Prior to 1967, when the school gained university status, there was no collegiate structure between the instructional departments and the school's upper administration. In the early days of the school, instructional department heads reported to the President. After President Latham took office in 1928, he instituted substantial administrative re-organization, appointed a Dean of the Faculty, and helped to develop faculty governance. But departments maintained a fairly independent status. Some departments, such as Education, English, Science, and Social Science, were very large. Other departments functioned with quite small faculties.
But university status brought with it the need for a collegiate administrative structure. Groups of departments with similar curricula needed to be organized into colleges governed by a College Dean. Some departments fell into place easily; other departments required a stretching of collegiate boundaries and definitions in order to find a home.
In 1968 the university organized four colleges: Business and Behavioral Sciences, Education, Humanities and Fine Arts, and Natural Science. The Graduate College was somewhat different from the undergraduate colleges in that it would be constituted of a graduate faculty rather than individual departments; the Graduate College was noted in the 1968-1969 UNI budget as having "No formal budget set up by May Board (of Regents) meeting; may establish later in the year by transfer from unallocated funds." The undergraduate colleges were set up with budget lines for Deans and office staffs. The College of Business and Behavioral Sciences included four departments, the Business and Business Education Department, the Home Economics Department, the Psychology Department, and the still undifferentiated Social Science Department. The College of Education included five instructional departments: the still undifferentiated Education and Educational Psychology Department, the Library Science Department, the Physical Education for Men Department, the Physical Education for Women Department, and the Teaching Department. The College of Humanities and Fine Arts included: Art, English Language and Literature, Foreign Languages, Music, and Speech. The College of Natural Sciences included: Biology, Chemistry, Industrial Arts and Technology, and Physics and Earth Science.
In 1969, the old all-encompassing Social Science Department in the College of Business and Behavioral Sciences was differentiated into five departments: Economics, Geography, History, Political Science, and Sociology and Anthropology. Also in that year, the Philosophy and Religion Department emerged from the English Language and Literature Department, and the Graduate College was formally organized and budgeted.
In 1970 the Physics and Earth Science Department split into the Physics Department and the Earth Science Department. In 1971 the Education and Educational Psychology Department split into three departments: Curriculum and Instruction, Educational Psychology and Foundations, and School Administration and Personnel Services. With that, the university had completed its initial round of department differentiation.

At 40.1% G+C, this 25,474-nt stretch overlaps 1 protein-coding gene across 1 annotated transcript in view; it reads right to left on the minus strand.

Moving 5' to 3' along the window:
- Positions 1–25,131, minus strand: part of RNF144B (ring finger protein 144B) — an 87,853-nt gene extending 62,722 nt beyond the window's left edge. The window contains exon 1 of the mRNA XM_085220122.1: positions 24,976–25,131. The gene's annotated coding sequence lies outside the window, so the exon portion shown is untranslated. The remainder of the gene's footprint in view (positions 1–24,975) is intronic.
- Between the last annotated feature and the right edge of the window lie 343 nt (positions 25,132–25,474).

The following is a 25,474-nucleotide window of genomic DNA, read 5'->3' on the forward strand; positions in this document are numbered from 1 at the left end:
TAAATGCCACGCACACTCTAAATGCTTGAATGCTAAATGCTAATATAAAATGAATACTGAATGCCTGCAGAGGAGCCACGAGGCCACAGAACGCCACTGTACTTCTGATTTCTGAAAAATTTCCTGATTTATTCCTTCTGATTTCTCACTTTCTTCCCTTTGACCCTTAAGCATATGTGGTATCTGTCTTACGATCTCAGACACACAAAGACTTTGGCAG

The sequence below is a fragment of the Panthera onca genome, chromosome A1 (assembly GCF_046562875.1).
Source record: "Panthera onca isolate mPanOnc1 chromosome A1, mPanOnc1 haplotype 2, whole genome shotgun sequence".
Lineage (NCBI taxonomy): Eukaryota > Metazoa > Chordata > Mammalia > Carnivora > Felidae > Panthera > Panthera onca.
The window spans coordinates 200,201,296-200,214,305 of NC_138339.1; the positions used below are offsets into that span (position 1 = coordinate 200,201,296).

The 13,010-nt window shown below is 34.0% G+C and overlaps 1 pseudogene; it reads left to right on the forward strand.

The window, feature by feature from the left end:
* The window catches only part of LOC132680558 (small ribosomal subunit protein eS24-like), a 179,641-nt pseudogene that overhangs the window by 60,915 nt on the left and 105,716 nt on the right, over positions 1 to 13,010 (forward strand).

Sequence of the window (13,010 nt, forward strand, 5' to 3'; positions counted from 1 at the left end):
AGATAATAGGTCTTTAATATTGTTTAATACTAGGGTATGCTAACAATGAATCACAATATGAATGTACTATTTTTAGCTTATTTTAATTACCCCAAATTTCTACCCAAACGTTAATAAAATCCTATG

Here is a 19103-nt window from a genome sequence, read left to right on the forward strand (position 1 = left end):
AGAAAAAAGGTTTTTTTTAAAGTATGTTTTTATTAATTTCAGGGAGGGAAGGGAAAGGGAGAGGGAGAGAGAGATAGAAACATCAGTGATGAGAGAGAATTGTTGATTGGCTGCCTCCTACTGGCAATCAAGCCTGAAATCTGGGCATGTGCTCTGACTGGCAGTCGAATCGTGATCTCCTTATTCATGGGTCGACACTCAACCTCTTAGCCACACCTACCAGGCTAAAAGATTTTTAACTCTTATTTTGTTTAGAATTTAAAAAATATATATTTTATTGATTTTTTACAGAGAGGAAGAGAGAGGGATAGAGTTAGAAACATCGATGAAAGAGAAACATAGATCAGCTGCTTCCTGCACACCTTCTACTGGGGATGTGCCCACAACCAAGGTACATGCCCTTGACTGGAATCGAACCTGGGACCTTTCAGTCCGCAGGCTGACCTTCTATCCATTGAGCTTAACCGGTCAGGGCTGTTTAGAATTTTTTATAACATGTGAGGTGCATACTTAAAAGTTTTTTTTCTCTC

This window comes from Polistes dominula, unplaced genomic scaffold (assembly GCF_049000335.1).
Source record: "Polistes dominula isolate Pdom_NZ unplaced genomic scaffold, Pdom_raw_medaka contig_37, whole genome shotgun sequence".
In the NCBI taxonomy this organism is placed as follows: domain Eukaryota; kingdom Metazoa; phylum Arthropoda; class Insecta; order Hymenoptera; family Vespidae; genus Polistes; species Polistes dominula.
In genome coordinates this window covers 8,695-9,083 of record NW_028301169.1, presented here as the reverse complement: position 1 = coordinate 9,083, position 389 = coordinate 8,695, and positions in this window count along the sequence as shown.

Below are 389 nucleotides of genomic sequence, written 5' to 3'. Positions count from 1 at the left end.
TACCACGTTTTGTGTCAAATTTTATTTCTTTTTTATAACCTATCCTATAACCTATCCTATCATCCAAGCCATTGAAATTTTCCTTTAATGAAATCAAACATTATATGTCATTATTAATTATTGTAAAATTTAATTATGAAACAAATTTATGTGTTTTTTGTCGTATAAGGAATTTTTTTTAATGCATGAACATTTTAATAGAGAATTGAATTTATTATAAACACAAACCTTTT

Over the years since then, several new departments have been established or phased out, and quite a few have split or changed names to reflect a shifted focus or more contemporary terminology. These instructional department name changes are treated elsewhere. However, only one of the original colleges has changed its name and only one new college has been established since the initial collegiate organization in the late 1960s. These two significant changes are linked.
Enrollment and interest in the study of business surged in the late 1970s and 1980s. In 1969 the Business and Business Education Department had split into the Business Department and the Business Education and Office Administration Department. In 1981 the Business Department emerged from the College of Business and Behavioral Sciences as the School of Business, with collegiate status and its own array of differentiated business-related departments. The College of Business and Behavioral Sciences then became the College of Social and Behavioral Sciences. And in the only instance of a department moving from one college to another, the Economics Department left the College of Social and Behavioral Sciences to join the School of Business in 1985.
In 1989, the School of Business became the College of Business Administration.
For a list of College Deans, click here.
- College of Business and Behavioral Sciences, 1968-1981; succeeded by College of Social and Behavioral Sciences, 1981-present
- College of Education, 1968-present
- College of Humanities and Fine Arts, 1968-present
- College of Natural Sciences, 1968-present
- Graduate College, 1969-present
- School of Business, 1981-1989; succeeded by College of Business Administration, 1989-present